ConLangs are Constructed Languages - that is, languages created by a person or a group of people, for any of a variety of reasons. Quenya and Klingon are two examples, both used to provide a little more background to a fictional environment. Esperanto is another example. You could consider programming languages to be conlangs, albeit of a rather restricted sort. Some are created for storytelling purposes, some for communication, some for fun, and some for more strange reasons.

The creation of a conlang generally falls into several categories (not necessarily in this order): sound (or phoneme) selection, grammar construction, and vocabulary construction. A simple language could decide to keep the same set of sounds that English uses, thus also making it trivial to construct a typeable alphabet (many conlangs feature a complete set of new symbols, of course).

[The Language Construction Kit] - a good introduction to ConLangs

ChainMaille is creating a conlang called Se. Its goals are that it be easy to learn, flexible, and aesthetically pleasing, as defined by the author. Se has a somewhat limited sound selection as compared to English; it has six vowels and 16 consonants. Words in Se all (with the exception of metawords (conjunctions, prepositions, and the like)) perform triple duty as verbs, nouns, and adjectives depending on position. Verbs are all conjugated in the same way, irrespective of tense or the nature of the subject (male, female, singular, plural). There is no verb "to be". Basically I'm going for a language that makes reasonable intuitive sense, so long as intuition doesn't make for horrible complexity later down the line. Some examples of sentences in Se:

 "Dlosi si mgayu tajesoba bwokanu Se, doni mdasu dsiku waekanu."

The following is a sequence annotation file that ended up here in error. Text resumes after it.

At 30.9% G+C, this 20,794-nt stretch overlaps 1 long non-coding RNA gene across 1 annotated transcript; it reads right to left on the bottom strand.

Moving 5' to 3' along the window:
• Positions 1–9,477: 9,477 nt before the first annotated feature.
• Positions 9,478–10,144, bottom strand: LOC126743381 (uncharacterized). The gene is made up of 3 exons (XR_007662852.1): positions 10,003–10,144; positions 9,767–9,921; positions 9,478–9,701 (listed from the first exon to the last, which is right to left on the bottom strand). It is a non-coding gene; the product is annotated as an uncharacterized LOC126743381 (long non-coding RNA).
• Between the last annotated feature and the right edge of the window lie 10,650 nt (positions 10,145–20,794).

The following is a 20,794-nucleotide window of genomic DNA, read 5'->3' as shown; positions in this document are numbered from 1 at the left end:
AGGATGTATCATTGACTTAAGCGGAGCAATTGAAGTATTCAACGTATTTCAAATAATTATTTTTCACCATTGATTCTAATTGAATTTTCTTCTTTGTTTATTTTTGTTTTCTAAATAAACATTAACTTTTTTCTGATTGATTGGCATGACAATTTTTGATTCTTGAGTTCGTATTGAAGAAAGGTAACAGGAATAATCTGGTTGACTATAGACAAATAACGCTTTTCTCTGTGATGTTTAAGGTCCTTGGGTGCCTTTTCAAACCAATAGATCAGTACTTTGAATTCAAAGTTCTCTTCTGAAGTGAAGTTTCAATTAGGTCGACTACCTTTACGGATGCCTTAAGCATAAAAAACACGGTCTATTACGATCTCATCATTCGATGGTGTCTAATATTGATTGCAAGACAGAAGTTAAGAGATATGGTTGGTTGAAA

<subject>Message this <verb>forces to expand <direct object>vocabulary Se, but <verb>take <subject>time many. 
 This sentence has forced me to expand the vocabulary of Se, but it's taking much time.

 "Mgerite byu, mani yi"
 <verb>Greet <implied subject>I <direct object>you friend mine
 I greet you, my friend

Anyway, you get the idea, I hope. Your average sentence in Se has four components: the verb, subject, any direct objects, and any indirect objects. These four types are indicating by prefixed letters - M, D, B, and K respectively. Any words following the prefixed word are modifiers on that prefix. Thus "Dsiku waekanu" indicates a subject, "time" with the adjective "many" or "much". There is no strict word order aside from the fact that modifiers must follow directly the words that they modify; a sentence in Se can put the verb, subject, or objects first. The default order is VSO (verb, subject, object).

Anyway, that's enough rambling about my language. I expect RyanRiegel at least to stop wanking about his language and put something up here, and at some point I'll get around to adding links to sites that explain or feature more information about conlangs.

A discussion in RyanRiegel's room led to the idea of a language whose alphabet is symmetric across the vertical axis (i.e. it has left-right symmetry). The point of this is that people read and write more efficiently if their eyes or hands move in an "S" across the page, so a symmetric alphabet will let people do that without worrying about mirror-writing and what-not.

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